You have just as much right to say “no” as they do. They can take of themselves and so can you.

But I want to warn you that the more you ask for what you want, the more you will get what what you asked for, and while that may seem like a good thing, when you actually start getting what you want, it may be scarier than you think.

Jimmy’s Ask

I was once cast in a live industrial show — an acting job for a corporate client — where four of us had to play the guys from the SNL’s Da Bears sketch. I had auditioned for it, and it went extremely well. That afternoon, my agent told me she was going to ask for $1,000 for me. As I hung up the phone, I immediately felt anxiety and fear because I did not ask for what I wanted. I was hoping the agent was magically going to take care of me. I was setting myself up for a resentment.

So I called a friend who suggested I call the agent back and tell her what I would like to be paid. I was scared shitless, but I did it. As my voice trembled, I said, “I would like to be paid $2,500.”

My agent seemed stunned, and balked a little at it. The next day, she called me back. Her voice seemed somewhat flat and professional (I think she was in shock), and she wanted to let me know that the client had agreed to the price.

My agent was also representing another actor who was kind enough to give me a ride to the gig, which was out by the airport. On the ride back to the city, we started to discuss what we were getting paid, and she said when our agent had originally called, she said the job was only paying $1,000, and then the next day she called and said it was $2,500. It never dawned on me that by me asking for more money that I would be helping my other cast members to get paid more as well.

No One Is Going to Take Care Of You Except You

Learning how to ask is important because we have to learn how to advocate for ourselves. No one will take care of us until we start taking care of ourselves first.  Once we start doing this people will becoming out of the wood work to work with us.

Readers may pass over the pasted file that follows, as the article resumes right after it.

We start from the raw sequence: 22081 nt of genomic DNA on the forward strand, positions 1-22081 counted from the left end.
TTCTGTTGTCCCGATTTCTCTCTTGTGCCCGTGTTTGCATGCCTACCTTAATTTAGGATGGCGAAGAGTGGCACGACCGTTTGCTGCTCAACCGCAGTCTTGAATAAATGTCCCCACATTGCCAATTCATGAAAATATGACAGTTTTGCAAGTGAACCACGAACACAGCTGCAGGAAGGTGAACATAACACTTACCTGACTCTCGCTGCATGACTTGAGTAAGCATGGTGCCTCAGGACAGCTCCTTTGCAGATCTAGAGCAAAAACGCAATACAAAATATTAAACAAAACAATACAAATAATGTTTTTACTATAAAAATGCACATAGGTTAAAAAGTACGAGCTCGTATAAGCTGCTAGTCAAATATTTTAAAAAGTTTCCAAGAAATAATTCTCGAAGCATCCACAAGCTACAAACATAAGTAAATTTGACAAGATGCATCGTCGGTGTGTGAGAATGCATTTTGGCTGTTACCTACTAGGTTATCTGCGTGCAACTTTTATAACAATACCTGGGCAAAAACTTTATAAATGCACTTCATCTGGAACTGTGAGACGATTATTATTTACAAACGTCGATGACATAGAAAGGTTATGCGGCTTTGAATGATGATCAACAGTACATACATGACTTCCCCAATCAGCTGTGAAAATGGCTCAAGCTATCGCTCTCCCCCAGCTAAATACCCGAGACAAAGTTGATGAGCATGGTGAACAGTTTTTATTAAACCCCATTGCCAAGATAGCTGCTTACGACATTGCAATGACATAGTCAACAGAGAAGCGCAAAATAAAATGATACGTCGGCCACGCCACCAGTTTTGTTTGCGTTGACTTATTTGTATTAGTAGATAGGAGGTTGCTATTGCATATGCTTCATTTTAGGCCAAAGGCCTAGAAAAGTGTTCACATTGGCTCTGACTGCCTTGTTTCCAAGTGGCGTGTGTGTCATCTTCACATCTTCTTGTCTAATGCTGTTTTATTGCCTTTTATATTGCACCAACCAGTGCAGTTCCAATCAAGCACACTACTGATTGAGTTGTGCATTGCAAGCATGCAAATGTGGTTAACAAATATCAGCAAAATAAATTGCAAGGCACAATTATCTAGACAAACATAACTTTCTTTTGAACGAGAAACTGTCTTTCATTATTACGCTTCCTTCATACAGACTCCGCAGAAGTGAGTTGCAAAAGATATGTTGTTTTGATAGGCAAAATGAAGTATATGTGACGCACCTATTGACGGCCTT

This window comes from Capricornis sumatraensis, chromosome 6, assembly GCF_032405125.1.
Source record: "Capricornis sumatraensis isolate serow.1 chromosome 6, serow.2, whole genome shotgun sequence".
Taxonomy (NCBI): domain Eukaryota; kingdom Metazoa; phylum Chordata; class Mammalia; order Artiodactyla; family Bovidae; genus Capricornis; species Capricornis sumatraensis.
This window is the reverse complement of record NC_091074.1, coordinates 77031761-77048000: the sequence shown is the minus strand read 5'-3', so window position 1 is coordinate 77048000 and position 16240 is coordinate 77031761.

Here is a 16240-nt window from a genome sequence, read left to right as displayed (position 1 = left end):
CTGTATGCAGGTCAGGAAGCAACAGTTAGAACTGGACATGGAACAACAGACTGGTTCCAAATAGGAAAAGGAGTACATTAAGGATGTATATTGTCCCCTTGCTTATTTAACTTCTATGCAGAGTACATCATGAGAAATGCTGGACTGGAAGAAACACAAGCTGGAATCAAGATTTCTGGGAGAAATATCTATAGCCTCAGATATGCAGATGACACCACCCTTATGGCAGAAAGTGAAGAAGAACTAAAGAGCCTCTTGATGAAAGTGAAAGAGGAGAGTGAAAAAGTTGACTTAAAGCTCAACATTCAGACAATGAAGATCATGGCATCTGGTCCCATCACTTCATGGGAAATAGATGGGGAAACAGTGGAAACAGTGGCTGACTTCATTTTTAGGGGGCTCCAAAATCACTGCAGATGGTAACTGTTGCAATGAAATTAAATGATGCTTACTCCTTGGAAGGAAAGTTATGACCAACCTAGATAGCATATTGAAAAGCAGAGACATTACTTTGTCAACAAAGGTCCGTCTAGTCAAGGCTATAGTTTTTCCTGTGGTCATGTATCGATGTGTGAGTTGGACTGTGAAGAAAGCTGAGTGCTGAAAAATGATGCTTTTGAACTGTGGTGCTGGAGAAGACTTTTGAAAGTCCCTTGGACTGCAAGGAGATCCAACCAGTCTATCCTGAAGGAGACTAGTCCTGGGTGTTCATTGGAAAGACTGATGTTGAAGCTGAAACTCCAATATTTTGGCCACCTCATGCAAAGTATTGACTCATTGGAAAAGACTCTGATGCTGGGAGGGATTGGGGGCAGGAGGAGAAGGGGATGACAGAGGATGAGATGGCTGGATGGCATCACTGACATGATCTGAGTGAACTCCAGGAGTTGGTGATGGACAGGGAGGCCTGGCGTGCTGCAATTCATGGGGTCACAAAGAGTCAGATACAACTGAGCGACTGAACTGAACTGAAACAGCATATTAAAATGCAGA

This is something I need to keep re-learning. Whenever I’ve run into problems with people over money, such as the theaters I have taught for or performed at, it’s always the same thing: I have looked to them to take care of me, thinking they owe me something. But really, I had it backwards. We are adults, and it’s time to stop looking for others to take care of us and instead for us to take care of ourselves by asking for what we want. If we do that, we all win.

Each Gig is Different

If you want to go from starving artist to a thriving one, you have to stop always taking what is offered to you just to be liked. But you also can’t become so demanding that you are always drawing lines in the sand and walking away. Believe me, I have done plenty of that and the only person I was hurting was me and my checking account.

Instead, try to be flexible. Go into every situation with an open mind and try to evaluate what would work best for you. For example, I know if I am doing private coaching for six college kids for in improv group in Omaha, there is only so much they can pay me. And if I am going to do a corporate improv workshop for a pharmaceutical company, I may charge ten times what I would charge the college students.

A good rule of thumb that I use when I set a price for something is to ask myself what amount would be too low that I would have a resentment if I did it for that price. You can also ask yourself what price would be so high that you would feel shame if you charged that. Somewhere between those two numbers is a good price to shoot for.

 

Want to try a new approach to improv? Jimmy Carrane’s Art of Slow Comedy Level 1 Class starts Sept. 16! Sign up by Sept. 2 to save!

How improv can help your career

I recently got a call from an old improv friend. He was calling me to tell me that he had gotten a new job.